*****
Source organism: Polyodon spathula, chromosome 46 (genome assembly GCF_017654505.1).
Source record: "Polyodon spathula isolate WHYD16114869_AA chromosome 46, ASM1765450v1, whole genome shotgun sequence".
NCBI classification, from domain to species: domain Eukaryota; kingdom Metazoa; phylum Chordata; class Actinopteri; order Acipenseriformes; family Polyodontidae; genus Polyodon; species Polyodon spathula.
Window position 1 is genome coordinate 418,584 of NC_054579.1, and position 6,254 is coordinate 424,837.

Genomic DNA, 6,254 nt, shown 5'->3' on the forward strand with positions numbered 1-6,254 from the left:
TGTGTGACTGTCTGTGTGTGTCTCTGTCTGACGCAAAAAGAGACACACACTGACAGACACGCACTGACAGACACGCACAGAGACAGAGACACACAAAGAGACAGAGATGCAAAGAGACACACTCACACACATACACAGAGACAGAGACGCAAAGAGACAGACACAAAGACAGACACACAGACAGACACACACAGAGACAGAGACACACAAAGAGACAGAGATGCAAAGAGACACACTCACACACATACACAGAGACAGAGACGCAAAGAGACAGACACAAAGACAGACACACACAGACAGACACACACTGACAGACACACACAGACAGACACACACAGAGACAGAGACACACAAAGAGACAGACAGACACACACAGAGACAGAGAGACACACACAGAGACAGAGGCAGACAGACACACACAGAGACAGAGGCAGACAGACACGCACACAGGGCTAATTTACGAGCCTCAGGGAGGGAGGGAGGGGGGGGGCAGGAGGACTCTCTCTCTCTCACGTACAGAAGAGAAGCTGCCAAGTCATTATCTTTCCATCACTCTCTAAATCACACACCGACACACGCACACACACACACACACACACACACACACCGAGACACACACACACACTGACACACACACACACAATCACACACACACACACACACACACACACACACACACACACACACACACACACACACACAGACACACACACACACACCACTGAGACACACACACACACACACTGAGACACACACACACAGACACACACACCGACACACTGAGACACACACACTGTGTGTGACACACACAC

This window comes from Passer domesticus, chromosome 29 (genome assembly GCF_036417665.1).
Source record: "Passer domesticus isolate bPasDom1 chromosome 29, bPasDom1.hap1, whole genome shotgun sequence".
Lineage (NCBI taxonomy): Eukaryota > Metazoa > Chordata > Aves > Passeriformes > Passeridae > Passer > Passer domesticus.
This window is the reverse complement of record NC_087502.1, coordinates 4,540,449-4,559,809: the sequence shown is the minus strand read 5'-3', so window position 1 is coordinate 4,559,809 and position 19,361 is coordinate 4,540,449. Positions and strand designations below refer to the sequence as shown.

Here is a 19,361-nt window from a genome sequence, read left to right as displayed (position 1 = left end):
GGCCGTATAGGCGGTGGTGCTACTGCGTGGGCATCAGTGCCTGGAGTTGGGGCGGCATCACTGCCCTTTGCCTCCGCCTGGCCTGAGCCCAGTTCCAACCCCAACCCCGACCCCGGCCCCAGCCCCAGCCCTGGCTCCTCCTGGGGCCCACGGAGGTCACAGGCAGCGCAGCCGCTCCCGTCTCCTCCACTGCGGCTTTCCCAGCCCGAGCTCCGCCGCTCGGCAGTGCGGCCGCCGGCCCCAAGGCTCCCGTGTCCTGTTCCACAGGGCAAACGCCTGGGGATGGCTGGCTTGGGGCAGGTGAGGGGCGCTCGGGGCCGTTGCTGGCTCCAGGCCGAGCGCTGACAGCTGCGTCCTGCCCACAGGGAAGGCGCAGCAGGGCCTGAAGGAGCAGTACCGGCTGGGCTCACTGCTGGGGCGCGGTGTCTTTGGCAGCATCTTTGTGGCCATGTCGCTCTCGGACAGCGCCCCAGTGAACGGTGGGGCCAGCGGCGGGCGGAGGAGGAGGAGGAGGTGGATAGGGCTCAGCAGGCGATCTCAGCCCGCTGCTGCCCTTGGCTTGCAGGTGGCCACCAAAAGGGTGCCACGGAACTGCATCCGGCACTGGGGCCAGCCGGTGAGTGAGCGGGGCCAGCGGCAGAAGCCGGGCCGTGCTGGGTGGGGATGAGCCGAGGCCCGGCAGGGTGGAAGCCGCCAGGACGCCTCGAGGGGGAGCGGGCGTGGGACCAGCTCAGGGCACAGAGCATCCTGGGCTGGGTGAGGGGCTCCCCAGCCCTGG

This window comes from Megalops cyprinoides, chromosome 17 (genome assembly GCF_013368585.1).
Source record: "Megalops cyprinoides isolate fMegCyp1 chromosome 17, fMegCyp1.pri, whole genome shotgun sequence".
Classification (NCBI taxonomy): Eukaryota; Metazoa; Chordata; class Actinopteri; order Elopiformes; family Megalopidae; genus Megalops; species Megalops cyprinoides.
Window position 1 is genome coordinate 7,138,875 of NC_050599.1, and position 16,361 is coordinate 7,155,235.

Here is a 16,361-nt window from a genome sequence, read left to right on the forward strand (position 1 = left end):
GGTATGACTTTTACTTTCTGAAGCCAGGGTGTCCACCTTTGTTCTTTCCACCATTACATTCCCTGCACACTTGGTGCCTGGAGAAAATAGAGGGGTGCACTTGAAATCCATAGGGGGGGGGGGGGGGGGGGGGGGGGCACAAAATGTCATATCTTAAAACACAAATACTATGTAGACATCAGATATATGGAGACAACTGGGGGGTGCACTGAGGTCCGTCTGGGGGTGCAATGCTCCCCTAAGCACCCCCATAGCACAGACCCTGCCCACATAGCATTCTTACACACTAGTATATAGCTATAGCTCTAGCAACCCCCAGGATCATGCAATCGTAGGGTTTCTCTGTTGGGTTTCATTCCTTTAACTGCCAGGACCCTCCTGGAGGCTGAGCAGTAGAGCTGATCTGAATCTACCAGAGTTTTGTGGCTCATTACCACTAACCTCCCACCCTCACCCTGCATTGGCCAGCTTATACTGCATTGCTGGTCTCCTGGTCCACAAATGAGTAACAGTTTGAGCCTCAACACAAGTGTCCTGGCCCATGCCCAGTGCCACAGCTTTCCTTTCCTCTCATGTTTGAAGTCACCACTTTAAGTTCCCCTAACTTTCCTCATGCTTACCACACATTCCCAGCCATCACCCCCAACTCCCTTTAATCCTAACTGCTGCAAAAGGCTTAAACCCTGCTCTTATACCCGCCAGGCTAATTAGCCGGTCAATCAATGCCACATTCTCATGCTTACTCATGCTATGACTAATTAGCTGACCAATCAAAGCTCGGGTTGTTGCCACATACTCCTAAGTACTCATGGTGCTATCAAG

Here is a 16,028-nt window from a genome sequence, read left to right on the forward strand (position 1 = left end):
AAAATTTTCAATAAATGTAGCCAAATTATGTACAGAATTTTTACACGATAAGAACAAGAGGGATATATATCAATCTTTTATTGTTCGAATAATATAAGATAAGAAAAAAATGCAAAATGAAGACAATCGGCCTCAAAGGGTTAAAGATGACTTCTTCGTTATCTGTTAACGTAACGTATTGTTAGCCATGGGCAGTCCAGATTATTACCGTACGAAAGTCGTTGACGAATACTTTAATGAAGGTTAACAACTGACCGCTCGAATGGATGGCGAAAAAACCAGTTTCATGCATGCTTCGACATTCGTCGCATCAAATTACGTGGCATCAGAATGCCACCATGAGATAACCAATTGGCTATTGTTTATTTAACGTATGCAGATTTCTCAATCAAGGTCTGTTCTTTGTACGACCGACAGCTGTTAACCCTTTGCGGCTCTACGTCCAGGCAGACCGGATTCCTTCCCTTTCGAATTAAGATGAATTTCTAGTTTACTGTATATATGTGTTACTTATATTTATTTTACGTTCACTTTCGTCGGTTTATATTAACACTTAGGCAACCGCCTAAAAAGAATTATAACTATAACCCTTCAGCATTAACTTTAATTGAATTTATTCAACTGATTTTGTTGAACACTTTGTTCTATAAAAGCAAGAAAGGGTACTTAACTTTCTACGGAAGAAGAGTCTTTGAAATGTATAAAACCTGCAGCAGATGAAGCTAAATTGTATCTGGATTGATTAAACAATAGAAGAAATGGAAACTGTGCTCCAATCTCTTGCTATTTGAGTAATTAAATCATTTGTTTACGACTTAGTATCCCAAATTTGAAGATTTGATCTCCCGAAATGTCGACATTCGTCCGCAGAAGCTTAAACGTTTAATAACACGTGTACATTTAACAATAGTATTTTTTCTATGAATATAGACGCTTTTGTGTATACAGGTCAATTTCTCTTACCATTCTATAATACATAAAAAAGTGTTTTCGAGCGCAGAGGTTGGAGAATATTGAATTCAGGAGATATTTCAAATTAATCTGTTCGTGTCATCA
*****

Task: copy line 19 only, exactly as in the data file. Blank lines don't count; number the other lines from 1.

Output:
Here is a 16,028-nt window from a genome sequence, read left to right on the forward strand (position 1 = left end):